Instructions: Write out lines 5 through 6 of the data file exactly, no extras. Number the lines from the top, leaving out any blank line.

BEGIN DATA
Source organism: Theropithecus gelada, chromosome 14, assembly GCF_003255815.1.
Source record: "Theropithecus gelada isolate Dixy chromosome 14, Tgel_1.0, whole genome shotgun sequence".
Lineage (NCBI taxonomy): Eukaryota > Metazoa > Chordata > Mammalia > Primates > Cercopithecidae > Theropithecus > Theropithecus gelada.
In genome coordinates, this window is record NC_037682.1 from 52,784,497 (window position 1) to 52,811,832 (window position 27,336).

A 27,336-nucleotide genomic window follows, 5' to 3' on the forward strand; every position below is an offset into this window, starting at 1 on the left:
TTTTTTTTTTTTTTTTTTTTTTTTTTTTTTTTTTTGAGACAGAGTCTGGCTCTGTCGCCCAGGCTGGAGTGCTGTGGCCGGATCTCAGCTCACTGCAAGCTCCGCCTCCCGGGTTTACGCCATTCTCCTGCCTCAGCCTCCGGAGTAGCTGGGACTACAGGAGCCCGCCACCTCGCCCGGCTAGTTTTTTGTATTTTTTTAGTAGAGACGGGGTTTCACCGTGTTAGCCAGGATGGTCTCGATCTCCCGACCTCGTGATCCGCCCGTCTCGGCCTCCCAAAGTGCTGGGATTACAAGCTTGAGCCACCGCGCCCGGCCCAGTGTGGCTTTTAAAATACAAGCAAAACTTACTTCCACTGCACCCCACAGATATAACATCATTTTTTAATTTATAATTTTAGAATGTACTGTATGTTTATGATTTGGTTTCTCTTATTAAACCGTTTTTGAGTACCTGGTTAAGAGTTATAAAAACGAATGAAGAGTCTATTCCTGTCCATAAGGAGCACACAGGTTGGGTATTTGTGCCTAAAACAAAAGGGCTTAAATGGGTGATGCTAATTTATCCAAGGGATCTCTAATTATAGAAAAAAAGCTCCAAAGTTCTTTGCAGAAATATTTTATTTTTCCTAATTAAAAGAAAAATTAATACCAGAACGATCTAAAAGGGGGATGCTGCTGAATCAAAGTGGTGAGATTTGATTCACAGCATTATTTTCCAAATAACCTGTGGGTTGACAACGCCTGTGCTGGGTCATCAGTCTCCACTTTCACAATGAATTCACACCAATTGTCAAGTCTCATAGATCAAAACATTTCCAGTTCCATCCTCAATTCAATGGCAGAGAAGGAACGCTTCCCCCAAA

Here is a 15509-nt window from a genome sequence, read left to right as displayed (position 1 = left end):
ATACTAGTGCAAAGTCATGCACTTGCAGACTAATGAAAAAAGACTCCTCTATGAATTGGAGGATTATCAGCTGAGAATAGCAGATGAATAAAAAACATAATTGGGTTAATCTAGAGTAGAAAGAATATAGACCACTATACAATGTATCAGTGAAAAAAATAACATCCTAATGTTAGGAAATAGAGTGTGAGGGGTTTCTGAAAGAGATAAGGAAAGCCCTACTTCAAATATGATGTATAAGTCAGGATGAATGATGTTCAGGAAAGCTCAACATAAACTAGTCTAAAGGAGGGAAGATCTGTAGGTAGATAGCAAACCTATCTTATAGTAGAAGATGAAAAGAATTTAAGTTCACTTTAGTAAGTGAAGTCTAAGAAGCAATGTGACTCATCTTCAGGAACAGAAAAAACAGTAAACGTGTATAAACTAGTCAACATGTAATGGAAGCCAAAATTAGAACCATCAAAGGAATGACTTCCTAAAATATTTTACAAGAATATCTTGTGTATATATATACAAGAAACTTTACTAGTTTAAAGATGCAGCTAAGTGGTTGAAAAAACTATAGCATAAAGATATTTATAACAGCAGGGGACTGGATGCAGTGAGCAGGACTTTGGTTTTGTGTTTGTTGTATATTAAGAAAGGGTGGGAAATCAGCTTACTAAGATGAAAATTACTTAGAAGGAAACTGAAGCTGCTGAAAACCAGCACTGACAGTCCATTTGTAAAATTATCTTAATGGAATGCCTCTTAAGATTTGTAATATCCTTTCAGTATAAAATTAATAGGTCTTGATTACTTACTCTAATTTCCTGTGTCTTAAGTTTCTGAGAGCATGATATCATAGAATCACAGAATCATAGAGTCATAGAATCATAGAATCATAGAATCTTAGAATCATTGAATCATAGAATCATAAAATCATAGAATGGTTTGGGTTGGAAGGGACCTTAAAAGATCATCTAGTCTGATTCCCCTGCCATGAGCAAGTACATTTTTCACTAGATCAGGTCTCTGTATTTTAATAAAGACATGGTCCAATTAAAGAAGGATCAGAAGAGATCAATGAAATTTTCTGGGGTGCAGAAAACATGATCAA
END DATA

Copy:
A 27,336-nucleotide genomic window follows, 5' to 3' on the forward strand; every position below is an offset into this window, starting at 1 on the left:
TTTTTTTTTTTTTTTTTTTTTTTTTTTTTTTTTTTGAGACAGAGTCTGGCTCTGTCGCCCAGGCTGGAGTGCTGTGGCCGGATCTCAGCTCACTGCAAGCTCCGCCTCCCGGGTTTACGCCATTCTCCTGCCTCAGCCTCCGGAGTAGCTGGGACTACAGGAGCCCGCCACCTCGCCCGGCTAGTTTTTTGTATTTTTTTAGTAGAGACGGGGTTTCACCGTGTTAGCCAGGATGGTCTCGATCTCCCGACCTCGTGATCCGCCCGTCTCGGCCTCCCAAAGTGCTGGGATTACAAGCTTGAGCCACCGCGCCCGGCCCAGTGTGGCTTTTAAAATACAAGCAAAACTTACTTCCACTGCACCCCACAGATATAACATCATTTTTTAATTTATAATTTTAGAATGTACTGTATGTTTATGATTTGGTTTCTCTTATTAAACCGTTTTTGAGTACCTGGTTAAGAGTTATAAAAACGAATGAAGAGTCTATTCCTGTCCATAAGGAGCACACAGGTTGGGTATTTGTGCCTAAAACAAAAGGGCTTAAATGGGTGATGCTAATTTATCCAAGGGATCTCTAATTATAGAAAAAAAGCTCCAAAGTTCTTTGCAGAAATATTTTATTTTTCCTAATTAAAAGAAAAATTAATACCAGAACGATCTAAAAGGGGGATGCTGCTGAATCAAAGTGGTGAGATTTGATTCACAGCATTATTTTCCAAATAACCTGTGGGTTGACAACGCCTGTGCTGGGTCATCAGTCTCCACTTTCACAATGAATTCACACCAATTGTCAAGTCTCATAGATCAAAACATTTCCAGTTCCATCCTCAATTCAATGGCAGAGAAGGAACGCTTCCCCCAAA